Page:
But the convenience of this sort of scapegoating is that it masks a very real and pessimistic view of how the future of Italian football is shaping up.
In 2006, Lippi called upon the likes of Alessandro Del Piero and Francesco Totti to be his "number 10s." Fabio Cannavaro was at the top of his game and produced some of the greatest performances by a center back at the World Cup finals. Gianluca Zambrotta and Fabio Grosso became the best fullback pairing in the world.
Looking at the team sheet of 2010, there is no such excitement.
The progenitors of the '90s and early 2000s Italian dynasty of great football clubs, men like Del Piero and Totti, have long since lost the athleticism to compete at international level. Where one expected youth to replace them and continue in their vein, none have emerged.
Sebastian Giovinco was supposed to be the next Del Piero, but following years of underuse and devaluation by his club Juventus (as well as his own diminutive physicality), that talent well has quickly run dry.
Riccardo Montolivo looks nowhere near the replacement for Andrea Pirlo that Italy so desperately need. Alberto Aquilani has been so injured and out of form for the past few years that he no longer resembles the cracking midfielder that took the Italian youth setup by storm.
Mario Balotelli and Davide Santon, as per usual with Jose Mourinho's preference for strength and experience over youth talent, have played sporadically at best.
Mourinho's team that won the most recent Champions League fielded not a single Italian in the starting lineup.
What this mostly amounts to is a future of Italian talent that for the first time in decades has no youth development to fall back onto. Youth setups in many clubs have begun to lose funding as Italian clubs face the growing hole that is the credit crisis. Mismanagement of young Italian players like Alberto Paloschi have often been symptomatic of preferences to import youth and talent from abroad.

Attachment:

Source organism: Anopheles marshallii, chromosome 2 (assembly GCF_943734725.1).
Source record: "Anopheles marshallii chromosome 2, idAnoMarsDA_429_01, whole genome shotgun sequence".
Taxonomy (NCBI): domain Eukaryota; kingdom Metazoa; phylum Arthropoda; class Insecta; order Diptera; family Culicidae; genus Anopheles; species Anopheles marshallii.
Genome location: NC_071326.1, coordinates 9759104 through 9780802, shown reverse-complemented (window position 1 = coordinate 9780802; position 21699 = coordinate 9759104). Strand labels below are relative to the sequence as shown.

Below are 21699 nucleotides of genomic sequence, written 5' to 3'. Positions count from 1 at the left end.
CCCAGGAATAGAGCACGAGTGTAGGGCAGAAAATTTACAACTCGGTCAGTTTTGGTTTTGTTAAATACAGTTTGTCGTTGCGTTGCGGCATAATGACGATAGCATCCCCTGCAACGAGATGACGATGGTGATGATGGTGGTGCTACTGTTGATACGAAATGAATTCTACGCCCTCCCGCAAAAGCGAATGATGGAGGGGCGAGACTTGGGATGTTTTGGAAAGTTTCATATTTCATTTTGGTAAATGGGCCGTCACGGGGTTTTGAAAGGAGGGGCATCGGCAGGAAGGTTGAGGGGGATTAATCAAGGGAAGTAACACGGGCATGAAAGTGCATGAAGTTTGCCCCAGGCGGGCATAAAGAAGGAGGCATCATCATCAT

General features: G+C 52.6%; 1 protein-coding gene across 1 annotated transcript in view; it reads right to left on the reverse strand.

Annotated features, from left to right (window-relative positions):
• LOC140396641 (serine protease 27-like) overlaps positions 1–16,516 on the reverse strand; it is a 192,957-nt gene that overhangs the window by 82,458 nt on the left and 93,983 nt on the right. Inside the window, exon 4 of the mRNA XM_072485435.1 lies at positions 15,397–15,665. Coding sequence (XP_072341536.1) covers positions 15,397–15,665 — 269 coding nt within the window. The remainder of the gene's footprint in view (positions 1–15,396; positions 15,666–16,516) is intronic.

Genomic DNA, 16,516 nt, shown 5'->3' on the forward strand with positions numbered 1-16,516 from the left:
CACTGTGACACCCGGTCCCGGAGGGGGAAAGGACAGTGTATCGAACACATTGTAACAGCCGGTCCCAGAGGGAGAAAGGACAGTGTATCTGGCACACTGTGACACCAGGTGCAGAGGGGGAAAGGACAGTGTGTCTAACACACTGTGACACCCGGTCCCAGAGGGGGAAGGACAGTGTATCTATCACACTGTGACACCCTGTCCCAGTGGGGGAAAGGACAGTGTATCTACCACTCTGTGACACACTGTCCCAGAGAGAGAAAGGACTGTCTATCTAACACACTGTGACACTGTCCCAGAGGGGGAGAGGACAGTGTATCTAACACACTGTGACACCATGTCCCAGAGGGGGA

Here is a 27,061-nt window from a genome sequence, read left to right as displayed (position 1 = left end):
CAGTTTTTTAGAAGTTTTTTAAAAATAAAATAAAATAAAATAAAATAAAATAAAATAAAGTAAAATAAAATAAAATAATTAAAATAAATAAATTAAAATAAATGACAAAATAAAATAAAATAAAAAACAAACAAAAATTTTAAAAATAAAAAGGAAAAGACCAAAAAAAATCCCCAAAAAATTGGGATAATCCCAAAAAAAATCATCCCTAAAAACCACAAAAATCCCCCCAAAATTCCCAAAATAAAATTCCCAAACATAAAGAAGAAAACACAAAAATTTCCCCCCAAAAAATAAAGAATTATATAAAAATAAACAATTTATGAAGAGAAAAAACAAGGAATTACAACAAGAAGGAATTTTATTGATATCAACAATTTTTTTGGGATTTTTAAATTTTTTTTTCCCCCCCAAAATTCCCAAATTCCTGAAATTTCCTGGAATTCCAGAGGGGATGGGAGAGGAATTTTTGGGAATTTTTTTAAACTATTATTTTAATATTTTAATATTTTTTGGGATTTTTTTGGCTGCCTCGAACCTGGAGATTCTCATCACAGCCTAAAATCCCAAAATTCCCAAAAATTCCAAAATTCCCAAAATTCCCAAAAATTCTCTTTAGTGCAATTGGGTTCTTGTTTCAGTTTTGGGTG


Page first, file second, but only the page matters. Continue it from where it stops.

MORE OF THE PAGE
While Premier League sides do often favor foreign imports in a market that demands immediate results, most clubs realize the importance of long-term funding with regards to the youth system.
With the Championship being the most watched second division in Europe, England also has the benefit of a strong, robust, and fairly talented second tier that often serves as a platform to Premier League careers. From Phil Jagielka to Joleon Lescott to Victor Moses, the Championship can harvest the talent even if the larger clubs choose to look elsewhere.
The same unfortunately cannot be said of Italy. The Italian second divison, Serie B, suffers from a similar and often worse fate than lower-level clubs in Italy. Old, decrepit stadiums with small attendance rates means that the main value of the lower divisions comes in larger clubs loaning out their youth products. Lower divisions in Italy used to be the chief scouting ground of large clubs such as Juventus who have historically snatched up the likes of Claudio Gentile from Varese and Alessandro Del Piero from Padova This weakening of lower division standards, along with co-ownership and blind auctions of players, often breaks any growth and continuity of development.
Not having every youth player come through to the professional level is a perfectly understandable scenario. Squandering youth talent due to both process of upbringing and the lack of financial investment is not. Players like Leonardo Bonucci become the exception rather than the rule.
In a more current perspective, Marcello Lippi could've certainly done better with the resources he had. In many ways he failed to shake up a squad that desperately needed a rebuilding.
But whereas Joachim Loew had the newly refurbished resource of the Germany youth system on his side, Lippi was left with a strange paucity of talent.
Where one time the Serie A was one of the most exciting leagues in world football, teams like Juventus rely on Vincenzo Iaquinta for its goals and Zdenek Grygera as its fullback, AC Milan often fields Giuseppe Favalli and Massimo Oddo in the same lineup, and Inter has built its success on foreign imports.
During one of Italy's friendlies, an Italian fan ran onto the pitch wearing a "Call Up Cassano" T-shirt. The crowd roared and cheered as Lippi wiped his glasses and pretended not to look. He may not have foreseen the humiliating exit that Italy would go through, but he certainly refused to see the value in the man they call "Il Talentino."
But here's the question that has to be asked: If Cassano is seen as the savior of the national team, the man who inspired the term Cassanata which refers to the antithesis of team spirit, what does that say about Italy's talent?